See my comment to no more handouts. The only way for the USG to control costs is to offer a mediocre education. Having a competitive higher education system costs money. It takes money to build research facilities. It takes money to hire the best professors and administrators. Without researchers and top professors, UGA’s universities are no more than glorified junior colleges. (Actually, most of Georgia’s “universities” are precisely that anyway.) And with pedestrian colleges producing the sort of talent that you can find anywhere, there will be no reason for high-paying jobs to relocate here. And the top high school graduates won’t remain in-state no matter how much you bribe them with HOPE, because a free education won’t be worth the tradeoff for the earning potential that one would get by attending a top 100 university (which UGA and Georgia Tech are now).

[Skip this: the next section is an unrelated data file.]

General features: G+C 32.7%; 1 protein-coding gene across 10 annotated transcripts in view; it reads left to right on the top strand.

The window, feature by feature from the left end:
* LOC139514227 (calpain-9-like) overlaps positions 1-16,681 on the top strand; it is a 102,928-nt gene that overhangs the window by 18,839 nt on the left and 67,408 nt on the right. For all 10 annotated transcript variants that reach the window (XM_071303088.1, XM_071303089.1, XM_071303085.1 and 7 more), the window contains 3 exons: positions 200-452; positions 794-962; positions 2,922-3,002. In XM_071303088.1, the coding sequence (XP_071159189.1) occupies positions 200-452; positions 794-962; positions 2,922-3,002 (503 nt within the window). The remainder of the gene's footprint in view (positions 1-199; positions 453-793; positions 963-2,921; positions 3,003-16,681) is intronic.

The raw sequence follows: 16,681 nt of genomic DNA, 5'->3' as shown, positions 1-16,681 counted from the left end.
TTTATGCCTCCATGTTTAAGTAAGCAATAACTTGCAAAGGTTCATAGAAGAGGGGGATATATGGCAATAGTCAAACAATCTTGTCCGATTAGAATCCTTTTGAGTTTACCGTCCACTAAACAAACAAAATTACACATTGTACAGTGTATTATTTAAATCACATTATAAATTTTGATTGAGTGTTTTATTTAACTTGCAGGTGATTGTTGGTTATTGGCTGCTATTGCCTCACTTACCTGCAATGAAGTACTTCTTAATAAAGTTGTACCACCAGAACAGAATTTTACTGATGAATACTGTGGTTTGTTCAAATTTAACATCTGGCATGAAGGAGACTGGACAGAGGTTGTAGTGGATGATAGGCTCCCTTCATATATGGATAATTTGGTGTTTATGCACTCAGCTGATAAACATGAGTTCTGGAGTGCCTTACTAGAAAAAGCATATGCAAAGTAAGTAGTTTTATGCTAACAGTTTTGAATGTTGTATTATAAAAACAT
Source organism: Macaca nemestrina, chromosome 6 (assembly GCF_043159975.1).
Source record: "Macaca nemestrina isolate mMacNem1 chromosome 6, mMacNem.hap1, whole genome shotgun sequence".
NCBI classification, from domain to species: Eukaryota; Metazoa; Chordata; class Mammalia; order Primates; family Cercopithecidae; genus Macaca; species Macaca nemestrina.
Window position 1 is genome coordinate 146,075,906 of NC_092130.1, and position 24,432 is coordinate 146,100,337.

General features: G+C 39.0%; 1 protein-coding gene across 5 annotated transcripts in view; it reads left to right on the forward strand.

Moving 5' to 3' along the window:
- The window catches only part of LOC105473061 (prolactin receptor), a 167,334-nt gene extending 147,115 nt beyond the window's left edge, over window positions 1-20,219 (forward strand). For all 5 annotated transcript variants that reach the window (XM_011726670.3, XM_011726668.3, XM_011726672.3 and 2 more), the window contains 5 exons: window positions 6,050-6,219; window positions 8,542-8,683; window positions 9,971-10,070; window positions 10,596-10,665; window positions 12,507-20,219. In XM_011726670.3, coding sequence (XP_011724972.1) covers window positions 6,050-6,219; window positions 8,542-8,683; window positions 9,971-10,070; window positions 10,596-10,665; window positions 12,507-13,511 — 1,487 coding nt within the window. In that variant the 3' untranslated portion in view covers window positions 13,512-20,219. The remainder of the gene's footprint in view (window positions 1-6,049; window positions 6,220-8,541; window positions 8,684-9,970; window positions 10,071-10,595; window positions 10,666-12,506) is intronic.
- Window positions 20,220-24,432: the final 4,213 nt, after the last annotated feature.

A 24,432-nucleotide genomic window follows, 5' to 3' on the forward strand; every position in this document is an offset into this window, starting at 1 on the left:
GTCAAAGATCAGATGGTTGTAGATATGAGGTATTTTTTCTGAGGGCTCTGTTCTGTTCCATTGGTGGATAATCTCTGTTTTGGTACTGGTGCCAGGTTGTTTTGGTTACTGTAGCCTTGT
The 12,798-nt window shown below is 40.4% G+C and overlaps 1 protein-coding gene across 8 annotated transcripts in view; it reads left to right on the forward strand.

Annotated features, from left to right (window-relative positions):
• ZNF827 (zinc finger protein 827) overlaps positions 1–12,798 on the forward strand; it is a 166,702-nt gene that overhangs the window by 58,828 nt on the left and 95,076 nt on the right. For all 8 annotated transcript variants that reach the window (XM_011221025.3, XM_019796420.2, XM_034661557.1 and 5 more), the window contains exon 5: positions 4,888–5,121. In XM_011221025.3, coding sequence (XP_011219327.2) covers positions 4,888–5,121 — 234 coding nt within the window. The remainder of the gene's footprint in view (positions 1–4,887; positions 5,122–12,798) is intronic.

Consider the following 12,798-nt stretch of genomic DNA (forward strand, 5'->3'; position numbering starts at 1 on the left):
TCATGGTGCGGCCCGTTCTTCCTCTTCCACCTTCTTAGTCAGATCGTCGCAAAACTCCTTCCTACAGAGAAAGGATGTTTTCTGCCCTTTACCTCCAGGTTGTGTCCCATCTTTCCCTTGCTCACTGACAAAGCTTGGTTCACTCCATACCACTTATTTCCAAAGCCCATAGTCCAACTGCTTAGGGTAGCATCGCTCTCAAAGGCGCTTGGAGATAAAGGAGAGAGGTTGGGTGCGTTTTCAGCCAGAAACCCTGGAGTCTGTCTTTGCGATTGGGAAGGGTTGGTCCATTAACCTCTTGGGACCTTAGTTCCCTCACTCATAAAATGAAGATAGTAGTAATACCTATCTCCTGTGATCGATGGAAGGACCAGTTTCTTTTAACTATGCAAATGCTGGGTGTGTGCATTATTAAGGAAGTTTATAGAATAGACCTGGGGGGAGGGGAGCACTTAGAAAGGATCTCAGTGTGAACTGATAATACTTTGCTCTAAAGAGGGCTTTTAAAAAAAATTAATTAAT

Georgia is actually LUCKY that other nearby states (Alabama, Tennessee, South Carolina) spend even less on higher education, and also that Atlanta’s economic boom resulted in our importing highly educated professionals from out of state. Without BOTH those factors, Georgia is probably worse off than Mississippi economically.

bootney farnsworth

March 11th, 2012
3:11 pm

we passed the breaking point long ago.
higher ed. is heading back to where it was pre WW2 where it is
the providence of the well.

bootney farnsworth

March 11th, 2012
3:14 pm

chancellor Davis did his tough times/tough choices by making the choice not to make tough choices.


March 11th, 2012
3:30 pm